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Add Your Own Criminal Sentence!

If you find a particularly terrible sentence somewhere, post it for all to see (go here and put it in the Comments section).

Thursday, April 29, 2010

Criminal Sentence 381: What an Experience

The top line of a survey I saw:

Tell us about your "experience" with us.

Imagine your hands making the quotation mark gesture as you say this sentence. Did you have a good "experience"?

(As you can tell, no quotation marks necessary.)

Wednesday, April 28, 2010

Criminal Sentence 380: Latin Lesson

From a column in the newspaper (readers ask odd questions):

"Why do we use the a.m.-p.m. system for telling time? The 24-hour day (i.e. 1300 for 1 p.m.) that the military uses seems so much simpler."

For some reason we use Latin abbreviations in English. "Etc." is a common one. Two that often get confused are "i.e." and "e.g."

"i.e." translates as "that is," meaning you are restating something with more specific information. For example, I might say, "I have studied three languages; i.e., Spanish, French and Italian." In this example, I state that I studied three languages, and then I specifically state which ones.

"e.g." translates as "for example," meaning that you are giving an incomplete list. For example, I might say, "I have studied three languages;e.g., Spanish and Italian."As you can see, this is an incomplete list.

Have you seen the error yet?

Tuesday, April 27, 2010

Criminal Sentence 379: Colon-itis

Here is an example of an incorrect colon:

"Some common misconceptions are: a, b and c."

Just a space, please. It's the same thing with "include":

"Some common misconceptions include: a, b and c."

And definitely don't use a semicolon there!

Monday, April 26, 2010

Poll Results 84

This was the question:

How many words can you cut out of this wordy 12-word sentence? "Petroglyphs are images that are chipped into the surface of a rock."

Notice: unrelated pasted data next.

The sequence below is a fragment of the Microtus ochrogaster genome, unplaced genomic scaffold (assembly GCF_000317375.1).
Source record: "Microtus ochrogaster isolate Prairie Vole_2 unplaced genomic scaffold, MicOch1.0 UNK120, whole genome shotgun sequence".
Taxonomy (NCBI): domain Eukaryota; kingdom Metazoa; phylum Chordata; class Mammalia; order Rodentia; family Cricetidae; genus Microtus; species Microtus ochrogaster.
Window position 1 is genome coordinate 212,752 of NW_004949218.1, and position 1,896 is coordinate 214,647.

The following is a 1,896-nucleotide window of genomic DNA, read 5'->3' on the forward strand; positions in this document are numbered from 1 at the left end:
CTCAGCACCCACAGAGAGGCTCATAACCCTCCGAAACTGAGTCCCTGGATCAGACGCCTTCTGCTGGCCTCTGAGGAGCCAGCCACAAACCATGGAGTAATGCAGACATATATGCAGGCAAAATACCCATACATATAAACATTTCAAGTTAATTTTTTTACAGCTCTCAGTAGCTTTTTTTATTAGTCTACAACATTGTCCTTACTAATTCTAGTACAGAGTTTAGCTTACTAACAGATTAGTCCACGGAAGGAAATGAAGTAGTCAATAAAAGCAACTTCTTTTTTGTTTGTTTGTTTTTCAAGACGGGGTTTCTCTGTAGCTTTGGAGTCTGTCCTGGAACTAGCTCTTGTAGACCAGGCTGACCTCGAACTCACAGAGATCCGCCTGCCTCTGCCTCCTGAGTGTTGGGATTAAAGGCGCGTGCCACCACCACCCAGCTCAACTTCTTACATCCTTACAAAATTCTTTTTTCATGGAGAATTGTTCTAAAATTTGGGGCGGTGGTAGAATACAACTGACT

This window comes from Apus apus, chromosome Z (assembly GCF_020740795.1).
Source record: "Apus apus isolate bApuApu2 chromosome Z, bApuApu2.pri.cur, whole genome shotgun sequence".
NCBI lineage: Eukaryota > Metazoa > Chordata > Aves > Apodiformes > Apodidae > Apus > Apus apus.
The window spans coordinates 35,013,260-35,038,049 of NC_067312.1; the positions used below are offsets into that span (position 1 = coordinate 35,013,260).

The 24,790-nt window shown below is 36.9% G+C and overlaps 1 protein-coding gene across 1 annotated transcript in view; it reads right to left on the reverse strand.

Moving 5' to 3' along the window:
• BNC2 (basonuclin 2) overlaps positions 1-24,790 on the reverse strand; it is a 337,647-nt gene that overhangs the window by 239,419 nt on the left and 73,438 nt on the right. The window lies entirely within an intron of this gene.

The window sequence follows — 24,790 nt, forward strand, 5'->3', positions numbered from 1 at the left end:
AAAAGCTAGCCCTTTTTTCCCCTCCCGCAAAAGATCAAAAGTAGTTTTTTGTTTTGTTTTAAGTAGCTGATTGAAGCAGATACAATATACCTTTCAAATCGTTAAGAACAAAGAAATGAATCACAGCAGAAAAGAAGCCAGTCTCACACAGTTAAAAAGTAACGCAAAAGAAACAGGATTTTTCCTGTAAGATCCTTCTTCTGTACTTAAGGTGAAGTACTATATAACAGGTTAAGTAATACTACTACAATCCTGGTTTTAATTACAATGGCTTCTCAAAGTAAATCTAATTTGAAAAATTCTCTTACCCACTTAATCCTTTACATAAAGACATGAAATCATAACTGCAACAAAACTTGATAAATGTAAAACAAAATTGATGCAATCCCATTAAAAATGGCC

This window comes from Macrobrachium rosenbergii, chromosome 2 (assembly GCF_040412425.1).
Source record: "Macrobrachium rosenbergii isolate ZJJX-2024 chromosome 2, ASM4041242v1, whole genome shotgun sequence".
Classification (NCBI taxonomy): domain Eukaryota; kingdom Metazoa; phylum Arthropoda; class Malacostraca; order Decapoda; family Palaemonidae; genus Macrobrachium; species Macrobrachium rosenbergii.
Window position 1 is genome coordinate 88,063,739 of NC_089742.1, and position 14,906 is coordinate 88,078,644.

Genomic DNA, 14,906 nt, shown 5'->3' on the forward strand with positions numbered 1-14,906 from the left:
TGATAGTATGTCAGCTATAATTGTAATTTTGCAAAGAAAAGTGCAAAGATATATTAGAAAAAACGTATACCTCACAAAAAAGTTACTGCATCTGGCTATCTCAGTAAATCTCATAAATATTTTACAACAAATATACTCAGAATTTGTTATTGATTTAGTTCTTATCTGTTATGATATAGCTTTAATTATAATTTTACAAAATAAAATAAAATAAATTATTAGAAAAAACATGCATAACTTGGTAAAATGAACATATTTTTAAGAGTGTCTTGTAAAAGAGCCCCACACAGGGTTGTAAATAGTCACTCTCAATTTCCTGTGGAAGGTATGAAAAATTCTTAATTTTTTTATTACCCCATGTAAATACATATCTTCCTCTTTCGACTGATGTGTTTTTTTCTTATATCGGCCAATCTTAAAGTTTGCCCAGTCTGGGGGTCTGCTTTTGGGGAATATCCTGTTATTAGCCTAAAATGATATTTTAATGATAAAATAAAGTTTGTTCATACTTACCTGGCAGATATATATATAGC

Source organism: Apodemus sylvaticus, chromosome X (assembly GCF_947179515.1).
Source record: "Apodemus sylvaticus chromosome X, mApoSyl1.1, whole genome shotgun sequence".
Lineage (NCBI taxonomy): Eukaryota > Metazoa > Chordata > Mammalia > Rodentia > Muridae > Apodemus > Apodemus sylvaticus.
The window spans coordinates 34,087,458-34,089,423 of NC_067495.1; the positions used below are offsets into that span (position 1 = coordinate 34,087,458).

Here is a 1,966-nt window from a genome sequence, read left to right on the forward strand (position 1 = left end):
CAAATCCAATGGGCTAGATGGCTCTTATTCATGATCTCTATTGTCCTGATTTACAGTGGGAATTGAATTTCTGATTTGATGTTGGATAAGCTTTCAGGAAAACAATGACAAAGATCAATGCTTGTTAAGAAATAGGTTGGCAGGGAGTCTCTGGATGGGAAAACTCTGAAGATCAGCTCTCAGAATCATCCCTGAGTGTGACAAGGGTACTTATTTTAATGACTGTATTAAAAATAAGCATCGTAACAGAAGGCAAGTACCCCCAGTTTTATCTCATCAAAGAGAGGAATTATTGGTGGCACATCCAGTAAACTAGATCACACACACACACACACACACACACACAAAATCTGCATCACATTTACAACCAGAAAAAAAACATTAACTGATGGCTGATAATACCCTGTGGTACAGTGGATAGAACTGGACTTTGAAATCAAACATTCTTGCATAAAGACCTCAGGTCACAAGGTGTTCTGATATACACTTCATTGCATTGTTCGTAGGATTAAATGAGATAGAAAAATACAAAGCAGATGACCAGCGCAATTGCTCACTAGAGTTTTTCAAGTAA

2 (2%)
9 (10%)
10 (11%)
22 (25%)
44 (50%)

Congrats to 25% of you. This is how I would cut out words:

"Petroglyphs are images chipped into a rock's surface."

I cut these:

1) that
2) are
3) the
4) of

Friday, April 23, 2010

Criminal Sentence 378: Danger!

From a book I recently finished:

"The danger of this diagnosis and treatment are twofold."

The danger of subject-verb misagreement are twofold: Readers wonder how that sentence made it into print, and the writer looks ignorant.


Thursday, April 22, 2010

Criminal Sentence 377: Location Location

From a book I'm reading:

"After the introduction, he walked up to the stage, a small man, trim and owlish."

I object to where the writer placed the description of the man. "A small man, trim and owlish" sits next to "the stage," and it clearly does not describe that. Let's get the real estate right:

"After the introduction, the small man, trim and owlish, walked up to the stage."

Ah, much better.

Wednesday, April 21, 2010

Criminal Sentence 376: Dashing Dreams

From something I edited:

"[The company] has transformed their client's dreams into reality."

At least two problemas here.

1) Only one client? How sad.
2) Have anything uncliché-ish to say?
3) Some may argue that "their" does not match a singular company name. Others say that using the plural to mean the entire company is ok.

Tuesday, April 20, 2010

Criminal Sentence 375: Rewriting History

From a notice from my cable company regarding the program "The Tudors." These sentences concern Henry VIII, who married six women. Here are two sentences of background before the error:

"When his first wife, Katherine of Aragon, is unable to give birth to a son, Henry seeks a divorce--which the Catholic Church refuses to grant him. As a result, Henry severs England's ties from Rome, and severs many heads in the process!"

Now for the mistake:

"He then remarries the beautiful Anne Boleyn."

This bad sentence suggests that Henry had already married Anne. He married each wife only once. The writer should have written something like this: